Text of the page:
3. Prioritized deselection. Should the need to engage in broad-based deselection ever present itself, the library will distribute lists of our journal holdings (arranged by discipline) to the department chairs of all schools. Chairs will then be asked to deselect titles from within their respective disciplines. Such lists were in fact prepared last year. There was no need to distribute them because of new recurrent resource funding to our budget.

APPENDIX B
Rationale for TTUHSC Libraries'
Policy on Library Weeding

The State of Texas makes it rather difficult to discard or otherwise dispose of library materials, because of its definition of books, audiovisuals (and bound journals) as capitalized property of the state. To attempt to sell or permanently remove library materials such as these from a state agency library constitutes "alienation of state property." Given the facts that library space is finite and library acquisitions are ongoing, the logical conclusion is that, at some point, a weeding of holdings must be accomplished.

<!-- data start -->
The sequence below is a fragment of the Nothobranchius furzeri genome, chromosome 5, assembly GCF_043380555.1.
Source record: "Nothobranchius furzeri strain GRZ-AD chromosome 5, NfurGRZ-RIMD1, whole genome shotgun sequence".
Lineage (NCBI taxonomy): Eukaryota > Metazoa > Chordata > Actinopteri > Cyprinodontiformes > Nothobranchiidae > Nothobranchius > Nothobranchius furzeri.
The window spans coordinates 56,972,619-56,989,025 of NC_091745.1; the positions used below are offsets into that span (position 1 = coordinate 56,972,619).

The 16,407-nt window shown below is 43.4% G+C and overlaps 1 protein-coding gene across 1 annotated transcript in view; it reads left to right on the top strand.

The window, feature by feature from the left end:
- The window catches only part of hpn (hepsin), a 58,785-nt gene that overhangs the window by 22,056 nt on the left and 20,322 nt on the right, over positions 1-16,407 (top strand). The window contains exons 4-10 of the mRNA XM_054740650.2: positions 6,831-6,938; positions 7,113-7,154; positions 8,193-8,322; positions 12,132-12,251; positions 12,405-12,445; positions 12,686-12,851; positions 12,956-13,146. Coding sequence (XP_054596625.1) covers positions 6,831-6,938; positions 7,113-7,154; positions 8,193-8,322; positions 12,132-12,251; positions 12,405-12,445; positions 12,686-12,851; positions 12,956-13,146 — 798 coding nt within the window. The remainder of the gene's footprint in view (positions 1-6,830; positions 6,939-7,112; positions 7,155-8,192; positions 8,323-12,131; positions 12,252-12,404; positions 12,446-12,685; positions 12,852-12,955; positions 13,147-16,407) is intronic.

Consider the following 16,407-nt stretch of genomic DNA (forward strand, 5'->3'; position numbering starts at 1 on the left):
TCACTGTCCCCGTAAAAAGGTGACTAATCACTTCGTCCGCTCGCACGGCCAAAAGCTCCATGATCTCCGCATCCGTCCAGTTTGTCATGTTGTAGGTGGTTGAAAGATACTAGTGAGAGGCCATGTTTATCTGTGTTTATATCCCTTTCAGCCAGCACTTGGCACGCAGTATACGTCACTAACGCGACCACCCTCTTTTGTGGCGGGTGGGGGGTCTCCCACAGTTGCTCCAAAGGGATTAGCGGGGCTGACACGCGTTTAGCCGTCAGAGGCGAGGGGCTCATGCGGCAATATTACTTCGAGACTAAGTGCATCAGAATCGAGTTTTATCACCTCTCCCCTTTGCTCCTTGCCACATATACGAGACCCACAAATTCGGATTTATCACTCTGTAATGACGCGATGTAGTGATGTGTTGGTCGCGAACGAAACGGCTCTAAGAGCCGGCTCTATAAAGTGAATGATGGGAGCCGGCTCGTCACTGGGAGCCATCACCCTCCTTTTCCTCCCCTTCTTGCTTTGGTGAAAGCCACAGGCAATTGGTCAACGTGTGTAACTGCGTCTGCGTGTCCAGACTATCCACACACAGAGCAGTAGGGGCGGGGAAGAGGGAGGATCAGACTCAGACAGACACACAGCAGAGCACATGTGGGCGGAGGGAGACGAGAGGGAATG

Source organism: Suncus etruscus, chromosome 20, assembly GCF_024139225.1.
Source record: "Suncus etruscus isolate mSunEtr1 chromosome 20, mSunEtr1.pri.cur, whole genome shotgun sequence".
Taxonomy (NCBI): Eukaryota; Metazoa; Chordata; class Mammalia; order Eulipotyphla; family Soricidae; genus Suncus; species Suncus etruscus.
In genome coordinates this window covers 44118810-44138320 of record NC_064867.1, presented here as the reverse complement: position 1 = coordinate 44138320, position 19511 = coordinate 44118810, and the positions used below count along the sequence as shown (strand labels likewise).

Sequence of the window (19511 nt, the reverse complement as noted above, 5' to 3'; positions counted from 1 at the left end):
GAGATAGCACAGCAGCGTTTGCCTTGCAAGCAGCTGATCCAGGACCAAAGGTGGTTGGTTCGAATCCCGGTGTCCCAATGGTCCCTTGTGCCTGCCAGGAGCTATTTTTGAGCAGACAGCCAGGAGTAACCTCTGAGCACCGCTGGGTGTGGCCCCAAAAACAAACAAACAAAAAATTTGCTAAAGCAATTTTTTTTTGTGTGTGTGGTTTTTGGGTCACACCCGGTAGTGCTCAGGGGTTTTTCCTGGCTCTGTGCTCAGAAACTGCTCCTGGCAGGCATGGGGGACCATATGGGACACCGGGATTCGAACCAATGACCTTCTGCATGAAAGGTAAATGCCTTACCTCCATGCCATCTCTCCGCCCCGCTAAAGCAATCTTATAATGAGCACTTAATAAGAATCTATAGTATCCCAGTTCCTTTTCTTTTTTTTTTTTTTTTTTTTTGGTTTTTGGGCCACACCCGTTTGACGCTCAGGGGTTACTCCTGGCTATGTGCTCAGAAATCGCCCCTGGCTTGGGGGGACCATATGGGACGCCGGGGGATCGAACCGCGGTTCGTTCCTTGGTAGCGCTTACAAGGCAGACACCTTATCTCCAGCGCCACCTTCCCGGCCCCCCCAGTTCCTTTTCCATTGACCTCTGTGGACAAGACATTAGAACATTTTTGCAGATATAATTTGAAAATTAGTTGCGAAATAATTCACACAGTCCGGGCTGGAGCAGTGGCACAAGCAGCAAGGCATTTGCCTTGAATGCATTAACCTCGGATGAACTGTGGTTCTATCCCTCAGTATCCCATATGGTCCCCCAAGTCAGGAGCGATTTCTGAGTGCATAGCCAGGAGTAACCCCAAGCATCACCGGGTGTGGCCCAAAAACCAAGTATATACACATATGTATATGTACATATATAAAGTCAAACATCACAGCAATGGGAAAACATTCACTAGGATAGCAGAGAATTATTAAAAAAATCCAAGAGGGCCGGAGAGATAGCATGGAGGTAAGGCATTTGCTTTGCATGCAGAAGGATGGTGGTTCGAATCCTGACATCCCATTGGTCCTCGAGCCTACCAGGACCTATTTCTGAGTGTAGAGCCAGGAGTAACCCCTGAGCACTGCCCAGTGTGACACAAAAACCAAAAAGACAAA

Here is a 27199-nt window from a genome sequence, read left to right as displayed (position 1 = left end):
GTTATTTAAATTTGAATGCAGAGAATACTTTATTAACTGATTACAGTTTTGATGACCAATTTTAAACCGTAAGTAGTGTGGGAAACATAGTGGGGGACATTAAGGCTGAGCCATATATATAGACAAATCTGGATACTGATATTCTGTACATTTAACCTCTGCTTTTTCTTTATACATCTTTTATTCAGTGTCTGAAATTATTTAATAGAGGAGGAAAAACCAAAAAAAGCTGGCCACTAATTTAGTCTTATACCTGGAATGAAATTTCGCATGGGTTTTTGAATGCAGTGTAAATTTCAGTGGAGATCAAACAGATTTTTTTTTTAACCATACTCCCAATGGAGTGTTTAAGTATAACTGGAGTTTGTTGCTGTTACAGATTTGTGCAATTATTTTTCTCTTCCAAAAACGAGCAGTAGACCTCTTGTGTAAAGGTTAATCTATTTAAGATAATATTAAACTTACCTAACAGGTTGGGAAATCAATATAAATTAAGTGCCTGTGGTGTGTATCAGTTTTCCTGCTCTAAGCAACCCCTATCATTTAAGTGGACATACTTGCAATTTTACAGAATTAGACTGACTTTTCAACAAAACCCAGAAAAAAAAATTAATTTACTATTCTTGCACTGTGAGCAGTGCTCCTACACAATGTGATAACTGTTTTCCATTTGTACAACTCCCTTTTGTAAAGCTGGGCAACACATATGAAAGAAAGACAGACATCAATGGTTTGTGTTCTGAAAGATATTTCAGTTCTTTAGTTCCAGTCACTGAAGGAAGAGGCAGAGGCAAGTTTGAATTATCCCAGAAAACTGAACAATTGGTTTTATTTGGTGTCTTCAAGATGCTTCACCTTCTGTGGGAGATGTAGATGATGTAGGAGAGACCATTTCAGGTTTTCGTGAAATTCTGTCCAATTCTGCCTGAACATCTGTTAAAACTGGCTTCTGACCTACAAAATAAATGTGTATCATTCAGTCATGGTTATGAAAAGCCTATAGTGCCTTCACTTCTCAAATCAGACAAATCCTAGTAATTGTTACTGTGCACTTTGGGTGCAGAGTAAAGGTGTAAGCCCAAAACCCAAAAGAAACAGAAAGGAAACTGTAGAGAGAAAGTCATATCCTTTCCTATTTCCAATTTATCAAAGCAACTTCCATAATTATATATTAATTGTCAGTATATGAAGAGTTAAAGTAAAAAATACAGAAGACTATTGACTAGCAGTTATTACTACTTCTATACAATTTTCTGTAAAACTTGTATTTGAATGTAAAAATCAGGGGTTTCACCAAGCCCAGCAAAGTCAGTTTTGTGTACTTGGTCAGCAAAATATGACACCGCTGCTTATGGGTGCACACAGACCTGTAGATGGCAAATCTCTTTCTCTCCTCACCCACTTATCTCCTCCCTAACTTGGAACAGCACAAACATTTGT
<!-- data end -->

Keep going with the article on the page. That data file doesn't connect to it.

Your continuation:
Typically, materials to be weeded are selected because 1) they have become too damaged to continue to be maintained within our collections; 2) they have been superceded by new or more recent editions; 3) they are at least ten years old and have a poor record of utilization by our users over the past five years. Any materials deemed to have historical value are not weeded. Because of their relative lack of space, libraries at Amarillo, El Paso, and Odessa, shall not maintain large historic collections. The library at Lubbock alone has the space and the staff to maintain and preserve historic collections.